Kianis, maker of You Have To Burn The Rope, brings us a interesting social-metaphor-based game about riding the subway. It´s pretty simple; you pass the time by looking at stuff people are wearing, the longer you look the more points you score, but if they see you staring then you lose all points due to the flash of awkwardness. You can´t win or lose, you can just stare are more stuff for longer. It´s very Seinfeld, an interactive joke about nothing in particular. It´s really funny because the fear of making a connection with another human being is implied by its fundamental mechanic.
So let´s take this analysis to the metaprogramming level. I live in Buenos Aires, and I had an idea for a similar game while riding the subway one morning. Except in my game, in my corner of the planet, there aren´t nearly enough seats for the subway, and it´s really hot. So you´ve got over a hundred people per car, packed together like sardines, gasping and stinking; morochas wearing tank tops, Argentuppies plugged into tightly dangled MP3s, pit-stained suits, tiny beads of sweat. During rush hour a person of dainty build might be literally suspended off the floor. So in my game, staring is already obviated by the complete lack of free space; instead the goal is for everyone to avoid touching genitals or anuses (ani? anui?). I´d imagine the two-rile automata entities shuffling systematically toward a new array of tilts as the next infusion of passengers broke the former equilibrium. In Stockholm it´s cool and the government is fairly competent, the infrastructure anyway, so you get this game. In Japan, you´d probably get a game where the goal is to grope people rather than avoid physical contact. In Portland, maybe you´d make a game where staring is key, getting over the awkwardness if the goal.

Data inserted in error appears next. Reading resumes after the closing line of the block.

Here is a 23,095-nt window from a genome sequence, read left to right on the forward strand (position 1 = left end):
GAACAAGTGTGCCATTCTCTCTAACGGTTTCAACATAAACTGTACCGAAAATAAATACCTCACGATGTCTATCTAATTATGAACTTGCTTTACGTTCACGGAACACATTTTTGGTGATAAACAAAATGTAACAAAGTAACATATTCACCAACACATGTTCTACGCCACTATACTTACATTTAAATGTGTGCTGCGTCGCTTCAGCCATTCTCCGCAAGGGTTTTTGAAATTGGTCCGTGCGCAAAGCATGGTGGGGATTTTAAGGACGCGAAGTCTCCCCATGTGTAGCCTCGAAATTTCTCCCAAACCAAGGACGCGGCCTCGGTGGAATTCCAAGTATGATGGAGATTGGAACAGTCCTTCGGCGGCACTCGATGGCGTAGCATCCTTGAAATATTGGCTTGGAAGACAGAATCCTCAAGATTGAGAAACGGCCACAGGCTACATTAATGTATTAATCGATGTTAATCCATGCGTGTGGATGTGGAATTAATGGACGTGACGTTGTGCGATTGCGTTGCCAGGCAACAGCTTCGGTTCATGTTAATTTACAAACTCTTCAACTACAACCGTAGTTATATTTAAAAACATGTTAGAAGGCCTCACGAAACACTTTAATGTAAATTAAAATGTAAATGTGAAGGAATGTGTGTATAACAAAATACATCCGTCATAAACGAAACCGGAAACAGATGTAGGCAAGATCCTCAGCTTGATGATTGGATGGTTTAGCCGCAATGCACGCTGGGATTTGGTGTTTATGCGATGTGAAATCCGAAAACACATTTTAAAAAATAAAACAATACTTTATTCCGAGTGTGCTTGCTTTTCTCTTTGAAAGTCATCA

Comparing cultures is troubling for many, riding the subway is awkward and disgusting, so I think I just squared that variable.